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Music Review

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The Capitol Studios Sessions


Artist: Jeff Goldblum and The Mildred Snitzer Orchestra
Label: Decca Records
RRP: £13.99
Release Date: 09 November 2018

Halfway through his seventh decade of living amongst the Earthlings, Jeff Goldblum is having another of his periodic "moments", sending seemingly the whole world into a frenzy of swooning. So it's no surprise that this current wave is crested by the release of his debut album, a laconic melodic jazz offering filmed live with the Mildred Snitzer Orchestra complete with smattering applause and light banter.

The aim is clearly to give the listener a glimpse of what it must be like to accidentally stumble upon Goldblum and co playing without fanfare in an LA lounge bar, something the actor does on a regular basis. The album doesn't begin with any preamble, deprecating or otherwise ("Hi I'm Jeff etc") but straight into a pleasant version of 'Canteloupe Island'. A good chunk of the album is fully instrumental and exceptionally easy on the ear. This is easy jazz, no sweat or fire or convoluted solos but it's a band who work well together doing what they do best.

Although not taking centre stage, Goldblum is savvy enough to know that he's the draw here, and with his instantly recognisable voice it doesn't take much in the way of on stage banter to remind the listener that it's the icon behind the wheel. But, unlike the live shows, where he made a point of giving the audience a good dose of the full Goldblum (including a venue wide sing-a-long to the Jurassic Park theme), it mostly feels natural and unobtrusive.

Of the female guest vocalists Hayley Reinhart is the clear standout. She and Jeff have good chemistry and she easily ranges across several numbers being earthy, powerful or coquettish by turns. Her 'My Baby Just Cares For Me' is particularly strong and at delicious piano flourish at the "Liberace" you can picture Goldblum mugging to the audience. For me this is easily the best track.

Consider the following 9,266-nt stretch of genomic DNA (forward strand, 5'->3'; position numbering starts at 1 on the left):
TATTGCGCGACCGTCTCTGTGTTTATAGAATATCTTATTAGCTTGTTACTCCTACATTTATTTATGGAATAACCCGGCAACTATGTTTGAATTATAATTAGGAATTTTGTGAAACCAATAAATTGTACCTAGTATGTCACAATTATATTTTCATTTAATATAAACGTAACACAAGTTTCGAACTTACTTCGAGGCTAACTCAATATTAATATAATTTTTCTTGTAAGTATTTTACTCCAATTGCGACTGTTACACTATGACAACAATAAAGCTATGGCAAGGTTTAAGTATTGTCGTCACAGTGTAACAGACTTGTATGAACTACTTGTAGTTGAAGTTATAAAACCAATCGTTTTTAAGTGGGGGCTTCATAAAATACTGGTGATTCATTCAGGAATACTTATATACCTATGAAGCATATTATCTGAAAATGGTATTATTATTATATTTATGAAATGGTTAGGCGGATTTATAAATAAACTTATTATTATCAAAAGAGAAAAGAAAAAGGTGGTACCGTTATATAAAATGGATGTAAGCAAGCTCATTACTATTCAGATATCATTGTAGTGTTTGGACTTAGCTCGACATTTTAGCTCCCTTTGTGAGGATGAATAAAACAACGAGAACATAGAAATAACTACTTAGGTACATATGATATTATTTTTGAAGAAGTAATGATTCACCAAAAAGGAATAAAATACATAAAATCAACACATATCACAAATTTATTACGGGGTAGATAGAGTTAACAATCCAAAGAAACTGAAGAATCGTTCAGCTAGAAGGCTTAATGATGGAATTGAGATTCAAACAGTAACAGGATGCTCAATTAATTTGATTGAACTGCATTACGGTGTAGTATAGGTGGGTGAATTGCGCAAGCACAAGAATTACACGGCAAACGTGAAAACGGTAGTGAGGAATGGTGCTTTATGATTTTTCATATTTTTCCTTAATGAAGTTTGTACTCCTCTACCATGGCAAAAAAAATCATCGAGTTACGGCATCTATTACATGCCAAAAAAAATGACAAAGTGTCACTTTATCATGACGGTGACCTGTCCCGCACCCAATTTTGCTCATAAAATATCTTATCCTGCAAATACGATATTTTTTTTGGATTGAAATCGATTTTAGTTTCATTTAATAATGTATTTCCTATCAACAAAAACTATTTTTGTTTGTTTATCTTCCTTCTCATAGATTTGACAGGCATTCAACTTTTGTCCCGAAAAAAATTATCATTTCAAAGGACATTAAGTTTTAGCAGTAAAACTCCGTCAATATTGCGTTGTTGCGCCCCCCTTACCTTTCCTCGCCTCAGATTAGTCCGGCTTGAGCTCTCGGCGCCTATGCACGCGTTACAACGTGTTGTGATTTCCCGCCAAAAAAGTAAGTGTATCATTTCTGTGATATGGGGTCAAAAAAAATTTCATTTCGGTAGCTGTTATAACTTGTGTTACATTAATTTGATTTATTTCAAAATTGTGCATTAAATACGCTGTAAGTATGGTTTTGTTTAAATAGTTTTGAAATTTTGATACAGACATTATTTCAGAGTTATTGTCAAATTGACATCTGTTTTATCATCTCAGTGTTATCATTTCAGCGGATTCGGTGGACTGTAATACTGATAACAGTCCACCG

Imeda May phones in a performance so boring I forgot I was even listening to a three minute song. Thrice. 'Straighten UP and Fly Right', the audible equivalent of MDF.
Sarah Silverman and Goldblum clearly have a good relationship and this is the pairing which receives the most "airtime" for their banter. It isn't quite as funny as they think it is. I'm sure if you were in the room it would feel much more natural and warm but on record there's a disconnect which makes you feel like the third wheel watching two BFFs trading in-jokes.

In summary, this is an uncontroversially pleasant album which beleaguered retail staff can confidently whack on over the festive period and not be driven insane. But, it's neither a great jazz album or a full on Goldblum fan-pleasing offering. I know that sounds a bit like damning with faint praise but it isn't. We all know that it's totally cool, daddy-o, for jazz to be... nice.


Lizzie Biscuits

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